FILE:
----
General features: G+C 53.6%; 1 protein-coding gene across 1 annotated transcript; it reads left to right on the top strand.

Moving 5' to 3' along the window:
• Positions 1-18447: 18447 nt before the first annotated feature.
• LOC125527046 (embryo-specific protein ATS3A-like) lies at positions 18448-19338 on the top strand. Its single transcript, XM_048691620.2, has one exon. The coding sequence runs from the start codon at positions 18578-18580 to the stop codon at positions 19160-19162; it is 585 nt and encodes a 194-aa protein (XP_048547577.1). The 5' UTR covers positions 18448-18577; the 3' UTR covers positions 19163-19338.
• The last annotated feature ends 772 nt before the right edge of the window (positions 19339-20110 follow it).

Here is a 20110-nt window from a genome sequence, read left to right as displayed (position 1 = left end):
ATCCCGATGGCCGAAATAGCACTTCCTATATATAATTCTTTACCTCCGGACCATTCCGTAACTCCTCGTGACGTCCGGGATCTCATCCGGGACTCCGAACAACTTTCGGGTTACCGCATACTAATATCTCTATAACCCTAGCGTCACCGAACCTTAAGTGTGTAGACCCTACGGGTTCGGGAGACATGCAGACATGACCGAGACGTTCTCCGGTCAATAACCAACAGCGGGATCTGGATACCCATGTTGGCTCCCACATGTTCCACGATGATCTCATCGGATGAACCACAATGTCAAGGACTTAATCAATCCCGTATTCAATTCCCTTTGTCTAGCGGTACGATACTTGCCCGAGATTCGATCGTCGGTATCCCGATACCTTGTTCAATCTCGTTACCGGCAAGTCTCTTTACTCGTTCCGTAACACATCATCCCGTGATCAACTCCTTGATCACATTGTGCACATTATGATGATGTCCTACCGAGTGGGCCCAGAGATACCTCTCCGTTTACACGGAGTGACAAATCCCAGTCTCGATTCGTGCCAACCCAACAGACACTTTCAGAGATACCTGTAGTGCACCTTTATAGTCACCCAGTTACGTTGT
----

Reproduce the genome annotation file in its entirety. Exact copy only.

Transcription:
General features: G+C 53.6%; 1 protein-coding gene across 1 annotated transcript; it reads left to right on the top strand.

Moving 5' to 3' along the window:
• Positions 1-18447: 18447 nt before the first annotated feature.
• LOC125527046 (embryo-specific protein ATS3A-like) lies at positions 18448-19338 on the top strand. Its single transcript, XM_048691620.2, has one exon. The coding sequence runs from the start codon at positions 18578-18580 to the stop codon at positions 19160-19162; it is 585 nt and encodes a 194-aa protein (XP_048547577.1). The 5' UTR covers positions 18448-18577; the 3' UTR covers positions 19163-19338.
• The last annotated feature ends 772 nt before the right edge of the window (positions 19339-20110 follow it).

Here is a 20110-nt window from a genome sequence, read left to right as displayed (position 1 = left end):
ATCCCGATGGCCGAAATAGCACTTCCTATATATAATTCTTTACCTCCGGACCATTCCGTAACTCCTCGTGACGTCCGGGATCTCATCCGGGACTCCGAACAACTTTCGGGTTACCGCATACTAATATCTCTATAACCCTAGCGTCACCGAACCTTAAGTGTGTAGACCCTACGGGTTCGGGAGACATGCAGACATGACCGAGACGTTCTCCGGTCAATAACCAACAGCGGGATCTGGATACCCATGTTGGCTCCCACATGTTCCACGATGATCTCATCGGATGAACCACAATGTCAAGGACTTAATCAATCCCGTATTCAATTCCCTTTGTCTAGCGGTACGATACTTGCCCGAGATTCGATCGTCGGTATCCCGATACCTTGTTCAATCTCGTTACCGGCAAGTCTCTTTACTCGTTCCGTAACACATCATCCCGTGATCAACTCCTTGATCACATTGTGCACATTATGATGATGTCCTACCGAGTGGGCCCAGAGATACCTCTCCGTTTACACGGAGTGACAAATCCCAGTCTCGATTCGTGCCAACCCAACAGACACTTTCAGAGATACCTGTAGTGCACCTTTATAGTCACCCAGTTACGTTGT